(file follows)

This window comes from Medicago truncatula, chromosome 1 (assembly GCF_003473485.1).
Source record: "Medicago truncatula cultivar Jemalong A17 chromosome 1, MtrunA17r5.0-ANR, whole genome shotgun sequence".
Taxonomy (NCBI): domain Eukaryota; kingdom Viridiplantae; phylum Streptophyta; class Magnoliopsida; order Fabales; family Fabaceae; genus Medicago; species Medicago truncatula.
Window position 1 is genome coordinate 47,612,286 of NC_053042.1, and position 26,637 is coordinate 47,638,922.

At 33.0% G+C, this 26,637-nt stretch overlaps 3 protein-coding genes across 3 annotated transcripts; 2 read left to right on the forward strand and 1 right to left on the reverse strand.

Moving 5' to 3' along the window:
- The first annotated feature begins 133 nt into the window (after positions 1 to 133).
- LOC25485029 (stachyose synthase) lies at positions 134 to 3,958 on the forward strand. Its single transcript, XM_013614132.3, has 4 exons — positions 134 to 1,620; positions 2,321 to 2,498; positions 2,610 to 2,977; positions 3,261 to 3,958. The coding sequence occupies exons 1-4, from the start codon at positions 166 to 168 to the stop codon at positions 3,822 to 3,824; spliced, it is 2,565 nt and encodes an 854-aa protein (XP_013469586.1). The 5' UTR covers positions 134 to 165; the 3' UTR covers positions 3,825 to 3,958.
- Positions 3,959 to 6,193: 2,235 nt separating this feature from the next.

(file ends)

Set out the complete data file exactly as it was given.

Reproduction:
This window comes from Medicago truncatula, chromosome 1 (assembly GCF_003473485.1).
Source record: "Medicago truncatula cultivar Jemalong A17 chromosome 1, MtrunA17r5.0-ANR, whole genome shotgun sequence".
Taxonomy (NCBI): domain Eukaryota; kingdom Viridiplantae; phylum Streptophyta; class Magnoliopsida; order Fabales; family Fabaceae; genus Medicago; species Medicago truncatula.
Window position 1 is genome coordinate 47,612,286 of NC_053042.1, and position 26,637 is coordinate 47,638,922.

At 33.0% G+C, this 26,637-nt stretch overlaps 3 protein-coding genes across 3 annotated transcripts; 2 read left to right on the forward strand and 1 right to left on the reverse strand.

Moving 5' to 3' along the window:
- The first annotated feature begins 133 nt into the window (after positions 1 to 133).
- LOC25485029 (stachyose synthase) lies at positions 134 to 3,958 on the forward strand. Its single transcript, XM_013614132.3, has 4 exons — positions 134 to 1,620; positions 2,321 to 2,498; positions 2,610 to 2,977; positions 3,261 to 3,958. The coding sequence occupies exons 1-4, from the start codon at positions 166 to 168 to the stop codon at positions 3,822 to 3,824; spliced, it is 2,565 nt and encodes an 854-aa protein (XP_013469586.1). The 5' UTR covers positions 134 to 165; the 3' UTR covers positions 3,825 to 3,958.
- Positions 3,959 to 6,193: 2,235 nt separating this feature from the next.